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Rancher Lab Environment with K3d

What is Rancher ? #

Rancher is a Kubernetes management tool to deploy and run clusters anywhere and on any provider.

Rancher can provision Kubernetes from a hosted provider, provision compute nodes and then install Kubernetes onto them, or import existing Kubernetes clusters running anywhere.

Rancher adds significant value on top of Kubernetes, first by centralizing authentication and role-based access control (RBAC) for all of the clusters, giving global admins the ability to control cluster access from one location.

It then enables detailed monitoring and alerting for clusters and their resources, ships logs to external providers, and integrates directly with Helm via the Application Catalog. If you have an external CI/CD system, you can plug it into Rancher, but if you don’t, Rancher even includes Fleet to help you automatically deploy and upgrade workloads.

Rancher is a complete container management platform for Kubernetes, giving you the tools to successfully run Kubernetes anywhere.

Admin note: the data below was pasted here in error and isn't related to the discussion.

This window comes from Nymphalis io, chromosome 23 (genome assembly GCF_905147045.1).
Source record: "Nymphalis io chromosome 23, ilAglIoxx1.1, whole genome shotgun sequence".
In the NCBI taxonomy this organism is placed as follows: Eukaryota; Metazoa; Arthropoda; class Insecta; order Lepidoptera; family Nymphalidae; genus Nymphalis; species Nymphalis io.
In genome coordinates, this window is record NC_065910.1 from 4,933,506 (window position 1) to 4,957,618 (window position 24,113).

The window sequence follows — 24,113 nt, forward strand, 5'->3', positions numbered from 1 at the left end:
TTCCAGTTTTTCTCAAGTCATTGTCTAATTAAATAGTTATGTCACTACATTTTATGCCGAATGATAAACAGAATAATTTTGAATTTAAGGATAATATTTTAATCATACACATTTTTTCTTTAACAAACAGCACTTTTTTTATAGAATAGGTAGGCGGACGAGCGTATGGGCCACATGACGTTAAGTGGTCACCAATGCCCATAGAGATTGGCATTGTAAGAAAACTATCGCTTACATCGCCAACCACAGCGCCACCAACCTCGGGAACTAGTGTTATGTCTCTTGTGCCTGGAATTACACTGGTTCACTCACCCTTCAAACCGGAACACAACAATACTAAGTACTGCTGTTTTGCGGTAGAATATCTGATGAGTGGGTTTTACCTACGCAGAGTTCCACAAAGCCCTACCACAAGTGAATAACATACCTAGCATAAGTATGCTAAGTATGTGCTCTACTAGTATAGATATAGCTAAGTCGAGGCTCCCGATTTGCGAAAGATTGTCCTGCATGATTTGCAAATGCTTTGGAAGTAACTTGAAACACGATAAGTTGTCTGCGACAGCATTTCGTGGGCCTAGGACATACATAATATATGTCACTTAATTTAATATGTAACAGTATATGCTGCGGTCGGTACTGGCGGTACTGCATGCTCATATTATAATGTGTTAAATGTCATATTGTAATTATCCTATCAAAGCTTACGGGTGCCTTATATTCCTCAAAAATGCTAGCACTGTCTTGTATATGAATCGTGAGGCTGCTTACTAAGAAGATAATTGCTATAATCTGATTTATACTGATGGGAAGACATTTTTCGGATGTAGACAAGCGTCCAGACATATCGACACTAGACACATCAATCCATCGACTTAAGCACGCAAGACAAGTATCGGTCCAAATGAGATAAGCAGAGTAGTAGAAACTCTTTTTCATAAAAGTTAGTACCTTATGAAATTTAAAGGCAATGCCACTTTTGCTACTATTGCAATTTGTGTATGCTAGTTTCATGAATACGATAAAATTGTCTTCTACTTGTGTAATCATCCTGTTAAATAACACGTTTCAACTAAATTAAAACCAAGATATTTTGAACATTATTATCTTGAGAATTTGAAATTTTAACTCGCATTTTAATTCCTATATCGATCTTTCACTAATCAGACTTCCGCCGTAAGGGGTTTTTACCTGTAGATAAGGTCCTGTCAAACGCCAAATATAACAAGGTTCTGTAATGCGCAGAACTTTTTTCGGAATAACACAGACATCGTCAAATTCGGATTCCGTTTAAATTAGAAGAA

What is K3d ? #

k3d is a lightweight wrapper to run k3s (Rancher Lab’s minimal Kubernetes distribution) in docker.

k3d makes it very easy to create single- and multi-node k3s clusters in docker, e.g. for local development on Kubernetes.

Note: k3d is a community-driven project but it’s not an official Rancher (SUSE) product.

Requirements ❯ β—‹ docker to be able to use k3d at all & β—‹ kubectl to interact with the Kubernetes cluster


If we’re ready, let’s start πŸƒ

Install K3d #

Installation is pretty simple. Here you can continue according to your operating system.

➜ brew install k3d

Create K3d Cluster #

We have completed the K3d installation. Now it’s time to create a cluster. I’m creating a cluster named racnher-01 with 3 master and 3 worker nodes. I also specify that it expose the ports I need to access Rancher. In K3d, agent refers to the worker node and server refers to the master.

➜ k3d cluster create rancher-01 \